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The Catch 22 of PPIs and Nexium Fracture Risk

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Washington, DCWhen it comes to taking a proton pump inhibitor (PPI) to combat acid reflex, you’re sometimes damned if you do and damned if you don’t. While that old chestnut may appear like a tired cliché, in practice it speaks to the issues patients have with PPIs like Nexium, together with the various adverse reactions associated with esomeprazole, including Nexium fracture risk.

Digestive disorders remain a scourge for millions of Americans who suffer from over-production of stomach acid, leaving them to deal with acid reflex and chronic heartburn. PPIs such as Nexium work to suppress the production of stomach acid quite effectively. However, various Nexium side effects and similar adverse reactions associated with PPI medication have given the US Food and Drug Administration (FDA) pause to consider PPIs as short-term response to acid reflux.

That’s a hard pill to swallow for any chronic sufferer of heartburn or acid reflux, for whom PPIs such as Nexium work well. Why come off something that works?

There are plenty of reasons, according to a report published in The Lawton Constitution of Oklahoma (9/2/13). The Journal of the American Medical Association (JAMA 10/27/04) first raised a red flag with regard to PPI side effects and a risk for pneumonia. Fourteen months later, JAMA was out with another warning with regard to a higher risk for C. difficile (12/21/13). An increased risk for the serious intestinal infection was linked to the role PPIs play in suppressing stomach acid. Tamping down stomach acid may mitigate symptoms of acid reflux and heartburn, but at the same time a reduction in stomach acid also serves to reduce the protective capacity for stomach acid to eradicate unwanted bacteria, providing a window for potential infection.

2013 has proven to be a bit of a watershed for revelations regarding proton pump inhibitor side effects. In April, JAMA Internal Medicine (4/8/13) revealed a study that found older persons on high doses of PPIs for acid reflux et al were more likely to die in the year following discharge from hospital. The potential cause for that may be explained by research that came out later in the year. Circulation online (7/3/13) published research that suggested PPIs foster a reduction in the flexibility of blood vessels, accomplished through the interference of nitric oxide production. Nitric oxide was described as a compound found naturally in the body that helps to relax blood vessels.

It was also in July that the Expert Review of Clinical Pharmacology (7/13) weighed in with a concern over an increased likelihood for magnesium deficiency. Such proton pump inhibitor side effects can lead to Nexium hip fracture and other fracture risks.

Bone fractures cannot be taken lightly, especially in the elderly. Nexium fracture risk, especially to the hip, can amount to a serious situation.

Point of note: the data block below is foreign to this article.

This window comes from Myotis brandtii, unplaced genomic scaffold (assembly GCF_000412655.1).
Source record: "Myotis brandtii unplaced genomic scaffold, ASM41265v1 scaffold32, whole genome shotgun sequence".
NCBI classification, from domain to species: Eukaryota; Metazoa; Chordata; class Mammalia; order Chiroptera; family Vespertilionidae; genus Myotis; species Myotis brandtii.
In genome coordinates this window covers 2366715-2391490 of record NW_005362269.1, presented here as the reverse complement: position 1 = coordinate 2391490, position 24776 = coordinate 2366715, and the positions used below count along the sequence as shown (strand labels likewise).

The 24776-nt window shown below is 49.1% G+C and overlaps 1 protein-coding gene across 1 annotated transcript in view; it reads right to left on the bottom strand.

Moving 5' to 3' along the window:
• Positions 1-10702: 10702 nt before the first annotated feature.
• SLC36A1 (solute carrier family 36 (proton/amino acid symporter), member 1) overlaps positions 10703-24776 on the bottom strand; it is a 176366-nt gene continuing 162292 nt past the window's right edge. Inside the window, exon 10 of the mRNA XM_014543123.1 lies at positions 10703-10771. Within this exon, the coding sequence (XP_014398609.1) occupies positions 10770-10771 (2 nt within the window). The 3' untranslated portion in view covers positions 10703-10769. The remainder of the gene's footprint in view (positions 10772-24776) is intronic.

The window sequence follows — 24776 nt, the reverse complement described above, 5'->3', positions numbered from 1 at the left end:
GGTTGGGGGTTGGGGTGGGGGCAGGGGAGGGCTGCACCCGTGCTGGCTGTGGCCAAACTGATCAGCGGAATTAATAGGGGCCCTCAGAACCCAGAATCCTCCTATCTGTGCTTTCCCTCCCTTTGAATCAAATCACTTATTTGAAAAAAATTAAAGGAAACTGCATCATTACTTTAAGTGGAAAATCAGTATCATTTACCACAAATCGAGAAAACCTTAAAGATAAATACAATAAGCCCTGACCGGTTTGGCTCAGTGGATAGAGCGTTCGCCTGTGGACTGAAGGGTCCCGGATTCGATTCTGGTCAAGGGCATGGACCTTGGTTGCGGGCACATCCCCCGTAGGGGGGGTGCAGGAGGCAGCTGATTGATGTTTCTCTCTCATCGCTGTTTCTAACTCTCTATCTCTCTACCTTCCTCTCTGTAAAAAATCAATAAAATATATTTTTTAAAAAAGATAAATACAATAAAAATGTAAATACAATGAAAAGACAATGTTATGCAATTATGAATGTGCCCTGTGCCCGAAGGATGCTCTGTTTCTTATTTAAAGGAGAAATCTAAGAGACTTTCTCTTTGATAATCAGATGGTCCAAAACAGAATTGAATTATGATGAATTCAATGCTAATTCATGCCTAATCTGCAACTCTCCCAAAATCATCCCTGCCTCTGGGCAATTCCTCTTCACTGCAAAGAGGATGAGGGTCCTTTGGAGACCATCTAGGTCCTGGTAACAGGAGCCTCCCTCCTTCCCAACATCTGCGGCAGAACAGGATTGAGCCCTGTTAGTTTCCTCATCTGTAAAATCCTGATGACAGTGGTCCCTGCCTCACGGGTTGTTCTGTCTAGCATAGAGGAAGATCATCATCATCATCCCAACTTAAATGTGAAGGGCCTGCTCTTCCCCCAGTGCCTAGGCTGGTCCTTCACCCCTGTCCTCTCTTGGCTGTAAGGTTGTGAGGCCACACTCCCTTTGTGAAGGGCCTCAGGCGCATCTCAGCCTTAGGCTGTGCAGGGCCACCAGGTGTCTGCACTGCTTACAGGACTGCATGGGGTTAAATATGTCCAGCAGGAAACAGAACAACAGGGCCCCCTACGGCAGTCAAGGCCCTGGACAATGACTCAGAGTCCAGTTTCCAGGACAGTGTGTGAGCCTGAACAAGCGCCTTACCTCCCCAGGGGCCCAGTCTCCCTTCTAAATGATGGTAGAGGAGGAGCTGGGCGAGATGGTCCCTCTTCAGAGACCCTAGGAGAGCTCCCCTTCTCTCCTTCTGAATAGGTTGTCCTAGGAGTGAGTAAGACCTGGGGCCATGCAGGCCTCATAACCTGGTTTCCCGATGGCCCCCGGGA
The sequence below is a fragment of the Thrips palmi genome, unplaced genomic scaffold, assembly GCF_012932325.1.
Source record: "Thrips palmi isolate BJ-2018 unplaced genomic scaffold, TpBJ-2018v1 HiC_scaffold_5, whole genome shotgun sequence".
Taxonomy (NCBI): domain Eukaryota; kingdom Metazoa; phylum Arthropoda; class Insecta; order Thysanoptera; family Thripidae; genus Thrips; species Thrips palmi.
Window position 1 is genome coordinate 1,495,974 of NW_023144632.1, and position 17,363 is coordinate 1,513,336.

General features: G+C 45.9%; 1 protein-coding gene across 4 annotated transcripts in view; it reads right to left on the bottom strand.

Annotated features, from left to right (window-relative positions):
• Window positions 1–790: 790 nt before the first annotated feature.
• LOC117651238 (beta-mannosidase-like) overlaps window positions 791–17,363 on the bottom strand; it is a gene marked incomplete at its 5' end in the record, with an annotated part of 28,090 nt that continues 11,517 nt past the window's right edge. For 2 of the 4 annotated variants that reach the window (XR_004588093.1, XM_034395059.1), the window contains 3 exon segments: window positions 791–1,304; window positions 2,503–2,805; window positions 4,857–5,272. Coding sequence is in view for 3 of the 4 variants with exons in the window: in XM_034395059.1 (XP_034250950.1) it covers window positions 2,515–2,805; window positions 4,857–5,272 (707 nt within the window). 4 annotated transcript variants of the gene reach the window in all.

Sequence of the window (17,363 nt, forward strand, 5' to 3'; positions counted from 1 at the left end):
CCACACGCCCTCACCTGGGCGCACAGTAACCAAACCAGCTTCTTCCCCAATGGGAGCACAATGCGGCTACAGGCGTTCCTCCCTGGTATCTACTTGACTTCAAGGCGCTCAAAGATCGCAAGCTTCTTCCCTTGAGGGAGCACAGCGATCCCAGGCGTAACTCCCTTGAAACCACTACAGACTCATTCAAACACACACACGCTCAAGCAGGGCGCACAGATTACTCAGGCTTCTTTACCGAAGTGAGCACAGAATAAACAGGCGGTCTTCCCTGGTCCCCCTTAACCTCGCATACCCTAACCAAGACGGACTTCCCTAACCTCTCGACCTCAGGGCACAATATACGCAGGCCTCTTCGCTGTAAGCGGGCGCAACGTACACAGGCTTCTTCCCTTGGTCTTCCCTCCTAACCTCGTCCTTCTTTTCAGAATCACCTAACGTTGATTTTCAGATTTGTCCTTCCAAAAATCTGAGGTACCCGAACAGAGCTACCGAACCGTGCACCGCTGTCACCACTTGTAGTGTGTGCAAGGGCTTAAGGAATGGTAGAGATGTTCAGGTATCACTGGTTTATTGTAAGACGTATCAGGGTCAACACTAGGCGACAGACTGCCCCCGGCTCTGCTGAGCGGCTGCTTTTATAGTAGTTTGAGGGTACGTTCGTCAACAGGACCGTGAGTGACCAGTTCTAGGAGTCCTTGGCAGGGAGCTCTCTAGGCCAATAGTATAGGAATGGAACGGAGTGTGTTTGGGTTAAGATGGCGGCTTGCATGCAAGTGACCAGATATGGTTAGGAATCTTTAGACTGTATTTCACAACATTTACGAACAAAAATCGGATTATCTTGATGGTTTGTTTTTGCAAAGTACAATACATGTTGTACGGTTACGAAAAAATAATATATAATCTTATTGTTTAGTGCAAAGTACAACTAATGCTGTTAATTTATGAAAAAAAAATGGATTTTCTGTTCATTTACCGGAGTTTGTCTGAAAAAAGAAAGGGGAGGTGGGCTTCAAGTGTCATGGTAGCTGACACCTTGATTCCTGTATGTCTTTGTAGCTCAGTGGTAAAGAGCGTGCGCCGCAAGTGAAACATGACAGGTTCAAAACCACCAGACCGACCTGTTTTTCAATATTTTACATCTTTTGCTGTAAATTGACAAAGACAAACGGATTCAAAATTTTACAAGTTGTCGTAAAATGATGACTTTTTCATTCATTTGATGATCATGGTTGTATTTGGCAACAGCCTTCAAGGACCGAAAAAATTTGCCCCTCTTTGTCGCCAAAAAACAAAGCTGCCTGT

But back to the FDA and the Catch 22 that exists with PPI side effects. The federal drug regulator has determined that PPI drugs such as Nexium should only be used for short-term treatment of gastrointestinal issues. Ideally, no longer than 12 months. However, many chronic sufferers of acid reflux and heartburn have used PPIs for years, due to the relief they provide.

But here’s the rub: were a long-term user of a PPI such as Nexium decide to follow the advice of the FDA and discontinue use of Nexium, the possibility exists of a whole new breed of Nexium side effects. Specifically, over-production of stomach acids that can eclipse the initial symptoms for which Nexium was prescribed in the first place.

According to research first published in Gastroenterology (9/09) and more recently in the Scandinavian Journal of Gastroenterology (5/13), the body will often respond to the sudden discontinuation of medication such as Nexium by producing excessive amounts of stomach acid for weeks, and sometimes months. The suggestion, therefore, is that a drug holiday - either temporary or permanent - from a proton pump inhibitor might be best accomplished by way of a gradual discontinuation, in concert with monitoring by a physician.

But you’re damned if you do, and damned if you don’t. Take Nexium for relief of gastrointestinal issues such as acid reflux and enjoy relief from heartburn, while introducing risks to the heart through cardiovascular effects and other side effects, including Nexium fracture risk.

Stop using it, and proton pump inhibitor side effects may continue in the form of additional bouts of acid reflux and heartburn that could be worse than the symptoms you originally started with.

And wouldn’t it have been nice to have known all this stuff years ago, before you took the plunge with Nexium? Because thanks to Nexium side effects, life without the drug could be just as bad as life with it…

READ ABOUT NEXIUM USE AND INCREASED RISK FOR FRACTURE LAWSUITS

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READER COMMENTS

Posted by

on
I have also used Nexium for awhile, it is alarming to read about more side effects. I have always had some stomach cramping shortly after taking however cramping verses sever heartburn well could live with that. I do know that if I miss one dose I get heartburn so bad that I can't stand it.
I to am interested in alternative!

Posted by

on
I have been using PPIs for at least 15 years and have become increasingly concerned with the side effects mentioned in your article.
I have been looking for a natural/herbal alternative,but without any luck so far.
I do eat an apple at night before retiring which seems to help.
Any alternatives from your readers would be much appreciated.
Paleo Martin

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